Public education is what makes a country like the US superior to third world countries. Grades and salary are all superficial nothingness in the long run, think about the society we live in. SOCIETY IS BETTER WHEN EVERYONE IS EDUCATED, regardless of whether they chose to “drop out” after a few years, earned C’s or what ever.

            If you think public secondary education is “inefficient” for our economy, then you are incredibly uninformed and know NOTHING about economics at all.

    • Ben on 11.07.2011 at 8:12 pm

      While I will not agree nor disagree that the students have a sense of entitlement, I will say that students who have their parents paying for their college do not know what it is like to be in the same position, and may very well be saying the same things if they were not set like the privileged students.

      Then maybe these students who couldn’t afford college should have gone to a cheaper college that they could afford? Again, it is easier said when you are able to afford such an expensive college because the job prospects from a less expensive college are nowhere near the same as those from somewhere like BU.

      Nevertheless, we should definitely see more of a sense of work ethic in this world in general and less entitlement, but I don’t think that’s what these students were saying. Whether the balance of power is disproportionate or not is barely a question anymore, but whether you think that’s fair or not, that is a personal opinion.

    • anon on 11.21.2011 at 12:27 pm

      its not as easy to get the scholarship from rotc as it used to be, a lot of kids do rotc with no scholarship

    • Nicole on 06.13.2012 at 8:40 am

      (Don’t distract people from the heart of the problem by dwelling on the minutiae. Get off your high horse and look at the statistics of AVERAGE DEBT PER STUDENT AFTER COLLEGE, this is more than simply “how much one saved from lawn mowing jobs” and “when they started thinking about college”)

      ” The sense of entitlement was best reflected in the comment: “I shouldn’t have to worry about paying for college” (or medical school, apparently). What? Who do you suggest should be worrying about it? The American taxpayer? That is the implication. ”

      WHO SHOULD BE WORRYING ABOUT THAT?? YES, OF COURSE THE TAX PAYER SHOULD. Having a large number of well educated professionals (SUCH AS DOCTORS) is for the benefit/ betterment OF SOCIETY, not just the individual going to school. Your comment reflects a disgusting short sighted outlook that, unfortunately, mirrors the outlook of many others.

      You would think that a country with an aging population that is going to be a massive burden on the future work force would AT LEAST create an avenue for this work force to sustain itself. But unfortunately they are too fixated on how much they pay in taxes today.

      With the state of entitlement programs the way it is, the incredible costs of going to school and our growing and aging population- it is such a grim future for us (the current college students). Shame on you for not caring.

  • BU student on 11.07.2011 at 9:22 am

    I’m sorry but forgiving student debt is ridiculous. You should be responsible for what you decide to pay for. If you decide to go to a overpriced private school and take on huge amounts of student deb, and this is your decision. By forgiving student debt, you punish students that were financially more responsible and went to a less expensive school.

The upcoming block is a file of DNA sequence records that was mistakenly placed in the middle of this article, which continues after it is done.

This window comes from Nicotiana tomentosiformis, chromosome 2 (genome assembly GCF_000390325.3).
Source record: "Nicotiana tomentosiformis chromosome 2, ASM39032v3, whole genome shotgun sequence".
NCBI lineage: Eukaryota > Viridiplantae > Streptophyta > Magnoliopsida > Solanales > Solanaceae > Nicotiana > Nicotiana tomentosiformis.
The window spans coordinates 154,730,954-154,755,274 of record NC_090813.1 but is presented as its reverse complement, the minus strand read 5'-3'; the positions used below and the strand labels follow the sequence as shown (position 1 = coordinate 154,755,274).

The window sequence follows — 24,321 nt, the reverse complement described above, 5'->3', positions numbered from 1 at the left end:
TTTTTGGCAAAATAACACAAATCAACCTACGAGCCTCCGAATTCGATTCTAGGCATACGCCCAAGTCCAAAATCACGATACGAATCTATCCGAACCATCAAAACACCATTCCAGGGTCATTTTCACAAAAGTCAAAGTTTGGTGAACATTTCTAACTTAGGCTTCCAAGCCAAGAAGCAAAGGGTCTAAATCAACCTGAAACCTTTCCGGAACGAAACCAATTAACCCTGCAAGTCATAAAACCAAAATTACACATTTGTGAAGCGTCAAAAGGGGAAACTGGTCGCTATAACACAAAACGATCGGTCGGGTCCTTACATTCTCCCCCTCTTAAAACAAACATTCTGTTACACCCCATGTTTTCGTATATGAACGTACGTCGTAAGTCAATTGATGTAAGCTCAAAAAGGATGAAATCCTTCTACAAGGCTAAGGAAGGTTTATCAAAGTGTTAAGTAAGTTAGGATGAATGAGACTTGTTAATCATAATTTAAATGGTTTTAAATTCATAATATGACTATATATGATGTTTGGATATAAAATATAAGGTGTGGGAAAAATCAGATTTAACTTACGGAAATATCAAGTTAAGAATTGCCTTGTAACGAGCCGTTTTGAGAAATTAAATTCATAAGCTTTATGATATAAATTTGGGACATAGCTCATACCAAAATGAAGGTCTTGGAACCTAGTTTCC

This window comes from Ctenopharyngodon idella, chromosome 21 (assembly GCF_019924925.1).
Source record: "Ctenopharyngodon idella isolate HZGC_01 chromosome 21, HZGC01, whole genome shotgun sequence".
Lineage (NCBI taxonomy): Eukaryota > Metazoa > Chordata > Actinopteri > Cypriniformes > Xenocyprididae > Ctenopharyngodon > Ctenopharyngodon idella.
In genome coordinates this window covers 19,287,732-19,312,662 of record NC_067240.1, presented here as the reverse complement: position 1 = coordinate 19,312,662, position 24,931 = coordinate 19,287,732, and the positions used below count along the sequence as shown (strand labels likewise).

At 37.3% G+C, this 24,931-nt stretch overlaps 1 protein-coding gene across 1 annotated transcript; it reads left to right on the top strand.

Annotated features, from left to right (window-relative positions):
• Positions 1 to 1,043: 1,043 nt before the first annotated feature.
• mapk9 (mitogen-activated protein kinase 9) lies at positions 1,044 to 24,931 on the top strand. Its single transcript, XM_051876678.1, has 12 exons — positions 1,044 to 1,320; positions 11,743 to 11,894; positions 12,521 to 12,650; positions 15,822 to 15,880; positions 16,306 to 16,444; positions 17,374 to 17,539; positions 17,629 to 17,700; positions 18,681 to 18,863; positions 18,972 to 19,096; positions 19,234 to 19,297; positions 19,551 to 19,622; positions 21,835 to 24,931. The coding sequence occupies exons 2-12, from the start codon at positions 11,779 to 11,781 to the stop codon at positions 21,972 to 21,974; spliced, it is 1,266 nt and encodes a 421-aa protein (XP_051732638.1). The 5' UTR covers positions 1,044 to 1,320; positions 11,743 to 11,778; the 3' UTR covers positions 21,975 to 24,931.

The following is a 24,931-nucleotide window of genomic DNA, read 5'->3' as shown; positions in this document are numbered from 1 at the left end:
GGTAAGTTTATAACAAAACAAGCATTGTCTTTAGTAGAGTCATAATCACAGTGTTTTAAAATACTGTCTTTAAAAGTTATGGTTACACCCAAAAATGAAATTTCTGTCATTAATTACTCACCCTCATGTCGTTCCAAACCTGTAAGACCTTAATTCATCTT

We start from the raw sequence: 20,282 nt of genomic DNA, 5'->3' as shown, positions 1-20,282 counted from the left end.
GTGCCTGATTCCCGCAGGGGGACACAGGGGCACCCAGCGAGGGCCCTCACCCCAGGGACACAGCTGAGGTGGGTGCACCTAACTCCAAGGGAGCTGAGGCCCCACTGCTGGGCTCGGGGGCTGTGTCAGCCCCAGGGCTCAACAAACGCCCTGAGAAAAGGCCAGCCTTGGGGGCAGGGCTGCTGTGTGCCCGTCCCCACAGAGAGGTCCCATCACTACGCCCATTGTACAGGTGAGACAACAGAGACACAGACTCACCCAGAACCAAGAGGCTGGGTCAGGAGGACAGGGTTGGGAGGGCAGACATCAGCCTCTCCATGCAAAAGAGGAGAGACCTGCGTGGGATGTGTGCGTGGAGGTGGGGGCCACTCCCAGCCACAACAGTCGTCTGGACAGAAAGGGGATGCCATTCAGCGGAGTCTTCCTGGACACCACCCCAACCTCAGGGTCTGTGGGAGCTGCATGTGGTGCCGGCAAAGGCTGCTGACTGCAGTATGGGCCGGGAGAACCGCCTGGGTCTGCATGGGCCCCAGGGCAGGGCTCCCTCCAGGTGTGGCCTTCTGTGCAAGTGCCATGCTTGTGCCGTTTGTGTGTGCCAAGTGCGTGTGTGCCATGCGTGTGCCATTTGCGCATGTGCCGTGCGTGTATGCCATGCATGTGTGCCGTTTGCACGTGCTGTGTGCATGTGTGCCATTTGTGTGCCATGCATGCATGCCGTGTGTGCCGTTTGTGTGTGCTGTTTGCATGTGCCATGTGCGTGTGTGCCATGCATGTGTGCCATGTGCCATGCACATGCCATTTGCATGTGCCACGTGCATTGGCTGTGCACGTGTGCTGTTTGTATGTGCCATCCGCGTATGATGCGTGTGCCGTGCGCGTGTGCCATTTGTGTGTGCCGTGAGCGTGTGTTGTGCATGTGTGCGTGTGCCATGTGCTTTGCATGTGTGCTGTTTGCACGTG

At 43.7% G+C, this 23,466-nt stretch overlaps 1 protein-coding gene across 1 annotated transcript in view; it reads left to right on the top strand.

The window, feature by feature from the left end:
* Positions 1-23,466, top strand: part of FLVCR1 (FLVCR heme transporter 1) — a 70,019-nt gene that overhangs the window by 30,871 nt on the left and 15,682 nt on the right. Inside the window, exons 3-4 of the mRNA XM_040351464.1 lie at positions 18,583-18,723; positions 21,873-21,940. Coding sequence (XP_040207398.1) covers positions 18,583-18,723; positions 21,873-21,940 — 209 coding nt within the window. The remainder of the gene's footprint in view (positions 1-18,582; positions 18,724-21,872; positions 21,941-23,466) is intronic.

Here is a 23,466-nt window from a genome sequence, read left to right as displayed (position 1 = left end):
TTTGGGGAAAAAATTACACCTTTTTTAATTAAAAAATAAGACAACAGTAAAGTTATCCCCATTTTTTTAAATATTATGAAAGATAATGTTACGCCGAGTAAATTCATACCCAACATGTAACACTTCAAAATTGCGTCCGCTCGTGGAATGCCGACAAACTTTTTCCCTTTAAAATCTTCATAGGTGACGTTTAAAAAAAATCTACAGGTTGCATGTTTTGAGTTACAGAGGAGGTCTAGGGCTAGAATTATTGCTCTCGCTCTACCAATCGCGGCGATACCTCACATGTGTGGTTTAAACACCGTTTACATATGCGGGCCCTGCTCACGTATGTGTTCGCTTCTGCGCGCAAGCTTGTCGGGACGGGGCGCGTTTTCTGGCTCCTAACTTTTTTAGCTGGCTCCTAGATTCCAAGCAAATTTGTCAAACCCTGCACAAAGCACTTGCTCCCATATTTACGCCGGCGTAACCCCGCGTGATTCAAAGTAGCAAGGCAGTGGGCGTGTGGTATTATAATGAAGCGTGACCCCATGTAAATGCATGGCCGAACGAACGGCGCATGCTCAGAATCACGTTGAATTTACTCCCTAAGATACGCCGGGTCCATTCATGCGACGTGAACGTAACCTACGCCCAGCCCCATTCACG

You shouldn’t blame anyone but yourself if you a big house and big car and find out later that you are in big trouble

  • patrick on 11.07.2011 at 9:37 am

    “Attend college on the gi bill”

    You have no problem suggesting that taxpayers pay for it this way? The military budget is big enough don’t you think?

    This crisis imho is just like housing. Loans without discretion drive the demand and therefore the price of a commodity up. The bubble inflates. People are left owning something which they owe more than its worth and could never have the means to pay back. The system is a giant siphon of taxpayer dollars into universities. How many BU employees make 500k plus who don’t even work here anymore?

    • Overlord of the Underclassmen on 11.07.2011 at 10:06 am

      Uhm….maybe 1 or two?

  • Carlitos Corazon on 11.07.2011 at 10:23 am

    For Patrick… The GI Bill is payback for taking a very low paying job in the military with the added benefit of getting to risk your life and live in some really nasty conditions. It is also funded, to a large degree, by member contributions. By the way, there is a long list of guys and girls who never got to use their GI-Bill… cause they were killed.

    As to your housing analogy… it’s valid. Again, a sense of entitlement; a feeling that everyone should get to own a home. Nope… and everyone doesn’t get to go to college either.

    • patrick on 11.08.2011 at 7:56 am

      I appreciate your bold stance on this topic but I still disagree with encouraging the GI Bill as a way of paying for college. I’m not saying those who take advantage of the GI Bill don’t deserve it, but how many people can we pay to fight and go to school?

      Let me take a moment to bend some of your words for the sake of humor. So your stance re: the GI bill is to…

      You want people with worthless majors to take low paying jobs, to risk their lives, live in nasty conditions and possibly die so that they can leave college without debt….for the purpose of obtaining a low paying job.